Some Common Shipfitting Myths

I keep seeing these persistent myths floating around as people try to fit their ships. Just for the record, let me try to debunk some of them.

Of course, your mileage may vary. Most folks will probably disagree with something here. I'll make my case as clearly as I can, and am always happy to be proven wrong.

Also, many folks may deny that these myths are even prevalent. All I can say is that they didn't come out of nowhere: I've helped a lot of people fit ships in a variety of situations.

Rainbow Jammers

Myth: "Racial" ECM jammers that target a particular race's sensors are much stronger against those sensors than "Multispectral" jammers which target all sensors equally (albeit weaker against other sensors). Thus, if you have four jammers, you should should fit a "rainbow" of one of each racial type. This is just common sense.

Reality: Common sense and probability are not close cousins. If you do the math it turns out that:

  • Four multispectral jammers are always going to be better against a single target than one matched racial jammer and three mismatched ones.

  • If you split the four jammers between two targets of with different sensors, each matched-mismatched pair will be about the same as two multispectrals.

Multispectrals are also just easier to use. No using the wrong jammer in the heat of battle, because there is no wrong jammer.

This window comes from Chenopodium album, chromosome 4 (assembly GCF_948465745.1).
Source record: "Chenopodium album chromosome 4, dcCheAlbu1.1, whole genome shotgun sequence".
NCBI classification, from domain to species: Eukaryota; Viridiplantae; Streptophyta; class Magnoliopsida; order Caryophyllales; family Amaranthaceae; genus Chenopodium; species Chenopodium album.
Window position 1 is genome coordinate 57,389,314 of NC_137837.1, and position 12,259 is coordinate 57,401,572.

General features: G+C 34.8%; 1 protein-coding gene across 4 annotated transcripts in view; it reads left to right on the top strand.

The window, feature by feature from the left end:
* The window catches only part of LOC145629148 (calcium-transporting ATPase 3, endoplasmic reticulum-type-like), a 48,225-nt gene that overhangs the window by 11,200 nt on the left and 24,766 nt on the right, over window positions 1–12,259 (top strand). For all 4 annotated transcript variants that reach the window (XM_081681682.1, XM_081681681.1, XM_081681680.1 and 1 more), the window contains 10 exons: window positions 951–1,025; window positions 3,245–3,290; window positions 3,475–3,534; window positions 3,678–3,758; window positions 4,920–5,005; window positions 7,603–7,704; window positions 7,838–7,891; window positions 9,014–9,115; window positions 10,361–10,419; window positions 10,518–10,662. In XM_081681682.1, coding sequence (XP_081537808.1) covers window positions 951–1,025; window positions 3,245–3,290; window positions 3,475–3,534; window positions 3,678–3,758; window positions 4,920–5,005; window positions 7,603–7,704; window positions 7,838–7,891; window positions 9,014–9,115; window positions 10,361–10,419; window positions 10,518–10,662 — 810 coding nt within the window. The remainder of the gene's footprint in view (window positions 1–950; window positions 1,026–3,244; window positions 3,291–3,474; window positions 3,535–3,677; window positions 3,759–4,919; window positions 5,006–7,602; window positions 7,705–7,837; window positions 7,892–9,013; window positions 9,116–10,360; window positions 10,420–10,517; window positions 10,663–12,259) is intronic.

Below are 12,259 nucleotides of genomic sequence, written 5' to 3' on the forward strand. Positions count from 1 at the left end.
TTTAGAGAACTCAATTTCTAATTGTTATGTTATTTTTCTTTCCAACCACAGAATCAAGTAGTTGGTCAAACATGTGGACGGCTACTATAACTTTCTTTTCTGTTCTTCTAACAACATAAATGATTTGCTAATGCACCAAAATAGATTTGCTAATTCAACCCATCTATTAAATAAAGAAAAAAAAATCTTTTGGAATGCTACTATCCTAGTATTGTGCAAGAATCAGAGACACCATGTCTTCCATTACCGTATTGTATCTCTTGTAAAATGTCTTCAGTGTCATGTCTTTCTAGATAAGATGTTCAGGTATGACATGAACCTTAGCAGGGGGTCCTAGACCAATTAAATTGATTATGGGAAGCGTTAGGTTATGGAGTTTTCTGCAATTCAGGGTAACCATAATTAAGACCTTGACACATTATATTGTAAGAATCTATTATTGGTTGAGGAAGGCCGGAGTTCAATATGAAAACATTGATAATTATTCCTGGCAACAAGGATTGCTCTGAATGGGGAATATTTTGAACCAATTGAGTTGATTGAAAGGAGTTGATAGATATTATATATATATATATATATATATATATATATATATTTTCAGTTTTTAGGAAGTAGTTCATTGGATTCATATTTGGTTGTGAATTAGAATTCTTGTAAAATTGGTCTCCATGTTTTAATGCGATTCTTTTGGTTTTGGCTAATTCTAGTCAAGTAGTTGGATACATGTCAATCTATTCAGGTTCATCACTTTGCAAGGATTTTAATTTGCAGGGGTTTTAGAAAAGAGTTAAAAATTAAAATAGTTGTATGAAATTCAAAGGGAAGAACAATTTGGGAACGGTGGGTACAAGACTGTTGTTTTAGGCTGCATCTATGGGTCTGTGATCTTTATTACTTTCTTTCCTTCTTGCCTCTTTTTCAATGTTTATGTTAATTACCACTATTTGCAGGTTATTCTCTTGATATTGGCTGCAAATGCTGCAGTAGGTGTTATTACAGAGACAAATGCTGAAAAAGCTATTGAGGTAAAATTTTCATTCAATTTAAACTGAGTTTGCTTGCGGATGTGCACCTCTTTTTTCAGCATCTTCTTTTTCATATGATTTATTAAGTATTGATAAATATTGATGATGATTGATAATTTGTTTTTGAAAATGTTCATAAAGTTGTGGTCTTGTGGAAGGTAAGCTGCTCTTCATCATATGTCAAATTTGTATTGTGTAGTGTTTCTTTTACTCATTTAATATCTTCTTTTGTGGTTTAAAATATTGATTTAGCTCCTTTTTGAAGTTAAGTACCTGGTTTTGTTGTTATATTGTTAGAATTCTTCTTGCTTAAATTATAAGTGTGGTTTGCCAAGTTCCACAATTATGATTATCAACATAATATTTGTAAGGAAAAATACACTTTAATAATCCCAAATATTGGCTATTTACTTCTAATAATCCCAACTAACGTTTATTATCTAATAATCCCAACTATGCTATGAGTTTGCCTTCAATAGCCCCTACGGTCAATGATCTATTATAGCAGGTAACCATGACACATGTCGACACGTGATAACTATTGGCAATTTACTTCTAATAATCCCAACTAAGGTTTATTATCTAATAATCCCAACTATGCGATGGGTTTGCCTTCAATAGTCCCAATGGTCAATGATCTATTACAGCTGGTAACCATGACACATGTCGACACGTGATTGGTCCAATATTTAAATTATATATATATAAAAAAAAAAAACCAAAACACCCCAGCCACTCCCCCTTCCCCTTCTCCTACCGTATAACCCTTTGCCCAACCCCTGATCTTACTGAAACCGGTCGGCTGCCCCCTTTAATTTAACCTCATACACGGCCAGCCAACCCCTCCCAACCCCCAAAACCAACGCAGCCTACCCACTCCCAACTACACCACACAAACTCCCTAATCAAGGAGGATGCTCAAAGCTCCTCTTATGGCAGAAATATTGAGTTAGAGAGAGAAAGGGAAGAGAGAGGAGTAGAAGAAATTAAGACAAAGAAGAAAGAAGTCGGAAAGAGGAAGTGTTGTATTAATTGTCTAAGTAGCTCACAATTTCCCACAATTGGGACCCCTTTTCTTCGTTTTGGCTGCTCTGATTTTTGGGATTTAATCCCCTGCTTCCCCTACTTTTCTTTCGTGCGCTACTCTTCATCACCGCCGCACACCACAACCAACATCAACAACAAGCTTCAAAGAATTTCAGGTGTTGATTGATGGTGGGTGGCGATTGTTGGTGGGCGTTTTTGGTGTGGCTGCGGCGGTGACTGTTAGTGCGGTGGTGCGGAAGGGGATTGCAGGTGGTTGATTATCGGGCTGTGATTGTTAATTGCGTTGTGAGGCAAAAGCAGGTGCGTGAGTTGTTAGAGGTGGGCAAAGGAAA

Unless you have a pretty good idea what sensors you are going to be going up against, just fit multispectrals. This is likely by design: CCP provides racial jammers for fleet setpiece battles, and multispectrals for general use.

My ecmulator tool will help you calculate the jam probabilities for your fit. Play with it to get a feel for all these things work.

Inertial Stabilizer Signature Bloom

Myth: You should avoid using Inertial Stabilizers because they make your signature radius bigger. Use Nanofiber Internal Structure instead.

Reality: The signature bloom of an Istab II is 11%. This is rarely ever going to make a difference to anything. In return, you get a 20% inertia modifier, which is a big deal. If 11% is too much for you, you can use a Type-D Restrained Istab, which cuts the sig bloom to 8% and gives an 18.5% inertia modifier.

Meanwhile, a Nanofiber II gives you a 20% penalty to hull strength and a 15.8% inertia modifier. In return you get a 9.5% velocity bonus you may or may not have needed. The restrained version gives you 14.5% inertia bonus and 10% structure penalty.

Fitting Nanofiber is like dual-tanking. There may be situations where it is what you want, but you've normally gotten away from the goal of the fit. You usually fit an inertia mod to get your align time down. Do that as best you can and get away. Then you don't have to worry about the sig radius.

(Stacking penalties make this worse. If you have to fit an extra Nanofiber to get your align time to where you want it, it's kind of game over.)

T2 Fittings Best Fittings

Myth: Tech 2 fittings are the Holy Grail of standard fittings. Accept no substitutes if at all possible.

Fact: The situation is pretty complicated, and is really per fitting.

For some things, the Meta versions are just flat-out better than their T2 counterparts. They are almost always substantially cheaper, and may have nice niche capabilities that you want. They are often easier on fitting resources.